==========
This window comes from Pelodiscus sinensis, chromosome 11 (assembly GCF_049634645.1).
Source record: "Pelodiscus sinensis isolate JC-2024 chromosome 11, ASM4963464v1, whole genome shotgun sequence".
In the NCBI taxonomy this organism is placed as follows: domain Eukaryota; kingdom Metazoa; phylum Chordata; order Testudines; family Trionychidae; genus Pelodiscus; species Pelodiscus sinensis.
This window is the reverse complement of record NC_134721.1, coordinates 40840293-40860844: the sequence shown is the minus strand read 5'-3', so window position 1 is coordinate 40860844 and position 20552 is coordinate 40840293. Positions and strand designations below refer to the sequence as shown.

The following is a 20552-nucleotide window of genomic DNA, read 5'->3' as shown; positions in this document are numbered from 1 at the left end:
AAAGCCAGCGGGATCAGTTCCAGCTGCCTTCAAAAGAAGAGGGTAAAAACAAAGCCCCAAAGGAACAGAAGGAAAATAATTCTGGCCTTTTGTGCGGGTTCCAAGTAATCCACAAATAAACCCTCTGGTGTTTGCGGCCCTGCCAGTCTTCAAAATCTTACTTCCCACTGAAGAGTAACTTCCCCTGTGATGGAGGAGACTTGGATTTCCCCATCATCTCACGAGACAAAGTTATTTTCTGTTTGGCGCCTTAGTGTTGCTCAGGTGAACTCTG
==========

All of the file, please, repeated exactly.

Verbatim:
This window comes from Pelodiscus sinensis, chromosome 11 (assembly GCF_049634645.1).
Source record: "Pelodiscus sinensis isolate JC-2024 chromosome 11, ASM4963464v1, whole genome shotgun sequence".
In the NCBI taxonomy this organism is placed as follows: domain Eukaryota; kingdom Metazoa; phylum Chordata; order Testudines; family Trionychidae; genus Pelodiscus; species Pelodiscus sinensis.
This window is the reverse complement of record NC_134721.1, coordinates 40840293-40860844: the sequence shown is the minus strand read 5'-3', so window position 1 is coordinate 40860844 and position 20552 is coordinate 40840293. Positions and strand designations below refer to the sequence as shown.

The following is a 20552-nucleotide window of genomic DNA, read 5'->3' as shown; positions in this document are numbered from 1 at the left end:
AAAGCCAGCGGGATCAGTTCCAGCTGCCTTCAAAAGAAGAGGGTAAAAACAAAGCCCCAAAGGAACAGAAGGAAAATAATTCTGGCCTTTTGTGCGGGTTCCAAGTAATCCACAAATAAACCCTCTGGTGTTTGCGGCCCTGCCAGTCTTCAAAATCTTACTTCCCACTGAAGAGTAACTTCCCCTGTGATGGAGGAGACTTGGATTTCCCCATCATCTCACGAGACAAAGTTATTTTCTGTTTGGCGCCTTAGTGTTGCTCAGGTGAACTCTG